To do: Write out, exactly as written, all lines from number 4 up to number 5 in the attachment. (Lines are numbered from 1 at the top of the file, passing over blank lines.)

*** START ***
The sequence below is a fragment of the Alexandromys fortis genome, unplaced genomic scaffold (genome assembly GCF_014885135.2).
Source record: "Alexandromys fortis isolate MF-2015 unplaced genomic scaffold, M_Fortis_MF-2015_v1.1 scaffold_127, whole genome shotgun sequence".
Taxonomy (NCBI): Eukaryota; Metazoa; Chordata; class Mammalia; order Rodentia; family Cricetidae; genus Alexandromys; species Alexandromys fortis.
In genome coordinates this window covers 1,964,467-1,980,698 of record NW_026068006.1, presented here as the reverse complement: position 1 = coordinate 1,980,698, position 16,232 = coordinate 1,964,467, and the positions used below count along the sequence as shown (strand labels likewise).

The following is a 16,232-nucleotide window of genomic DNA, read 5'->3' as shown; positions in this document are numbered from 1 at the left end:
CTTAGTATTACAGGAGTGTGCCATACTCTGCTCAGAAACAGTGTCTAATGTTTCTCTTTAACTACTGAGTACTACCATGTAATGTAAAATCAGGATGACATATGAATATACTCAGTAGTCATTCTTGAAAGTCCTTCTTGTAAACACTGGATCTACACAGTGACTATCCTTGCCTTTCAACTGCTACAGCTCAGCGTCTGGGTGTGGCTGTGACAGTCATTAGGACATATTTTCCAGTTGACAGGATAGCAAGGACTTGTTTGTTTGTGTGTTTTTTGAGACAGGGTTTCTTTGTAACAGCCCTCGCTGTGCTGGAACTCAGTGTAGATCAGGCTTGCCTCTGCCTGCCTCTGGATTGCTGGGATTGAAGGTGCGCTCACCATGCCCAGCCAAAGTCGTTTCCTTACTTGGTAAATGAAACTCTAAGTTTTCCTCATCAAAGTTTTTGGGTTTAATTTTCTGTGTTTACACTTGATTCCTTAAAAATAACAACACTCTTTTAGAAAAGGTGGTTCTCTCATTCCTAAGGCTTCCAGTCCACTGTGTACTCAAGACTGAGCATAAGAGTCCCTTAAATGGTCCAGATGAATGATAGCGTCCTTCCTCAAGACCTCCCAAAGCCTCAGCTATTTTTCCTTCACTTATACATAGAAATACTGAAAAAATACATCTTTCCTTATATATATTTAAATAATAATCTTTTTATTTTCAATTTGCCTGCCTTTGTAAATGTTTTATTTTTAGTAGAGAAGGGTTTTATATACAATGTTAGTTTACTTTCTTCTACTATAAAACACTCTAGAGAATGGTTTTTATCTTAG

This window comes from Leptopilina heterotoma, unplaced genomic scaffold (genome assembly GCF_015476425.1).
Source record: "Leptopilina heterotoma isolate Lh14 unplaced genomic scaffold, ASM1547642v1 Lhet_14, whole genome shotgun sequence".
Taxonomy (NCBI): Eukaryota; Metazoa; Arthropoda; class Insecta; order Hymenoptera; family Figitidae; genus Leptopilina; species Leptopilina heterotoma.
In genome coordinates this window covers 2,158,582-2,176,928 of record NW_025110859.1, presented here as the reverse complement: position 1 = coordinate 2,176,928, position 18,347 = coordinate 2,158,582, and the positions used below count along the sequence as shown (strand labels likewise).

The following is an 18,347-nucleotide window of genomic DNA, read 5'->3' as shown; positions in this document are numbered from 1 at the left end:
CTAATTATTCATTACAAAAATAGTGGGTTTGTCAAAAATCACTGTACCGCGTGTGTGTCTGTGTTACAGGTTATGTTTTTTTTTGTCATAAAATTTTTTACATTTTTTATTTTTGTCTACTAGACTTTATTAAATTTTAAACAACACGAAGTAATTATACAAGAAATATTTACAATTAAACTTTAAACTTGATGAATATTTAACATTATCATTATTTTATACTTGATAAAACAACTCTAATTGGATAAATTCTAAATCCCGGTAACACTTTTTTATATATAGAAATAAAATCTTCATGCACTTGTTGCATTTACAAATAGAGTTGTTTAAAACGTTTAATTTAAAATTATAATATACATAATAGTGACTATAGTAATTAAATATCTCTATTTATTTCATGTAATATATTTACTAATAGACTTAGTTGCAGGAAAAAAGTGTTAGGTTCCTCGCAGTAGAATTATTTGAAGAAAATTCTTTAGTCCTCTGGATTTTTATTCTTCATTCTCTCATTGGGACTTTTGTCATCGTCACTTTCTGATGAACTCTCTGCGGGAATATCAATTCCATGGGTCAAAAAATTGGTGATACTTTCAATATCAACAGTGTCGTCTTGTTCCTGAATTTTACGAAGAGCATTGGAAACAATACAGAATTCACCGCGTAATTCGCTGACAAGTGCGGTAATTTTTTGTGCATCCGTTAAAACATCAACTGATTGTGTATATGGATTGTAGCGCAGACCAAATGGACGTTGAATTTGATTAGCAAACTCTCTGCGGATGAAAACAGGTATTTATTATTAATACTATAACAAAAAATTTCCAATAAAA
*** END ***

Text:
In genome coordinates this window covers 1,964,467-1,980,698 of record NW_026068006.1, presented here as the reverse complement: position 1 = coordinate 1,980,698, position 16,232 = coordinate 1,964,467, and the positions used below count along the sequence as shown (strand labels likewise).

The following is a 16,232-nucleotide window of genomic DNA, read 5'->3' as shown; positions in this document are numbered from 1 at the left end: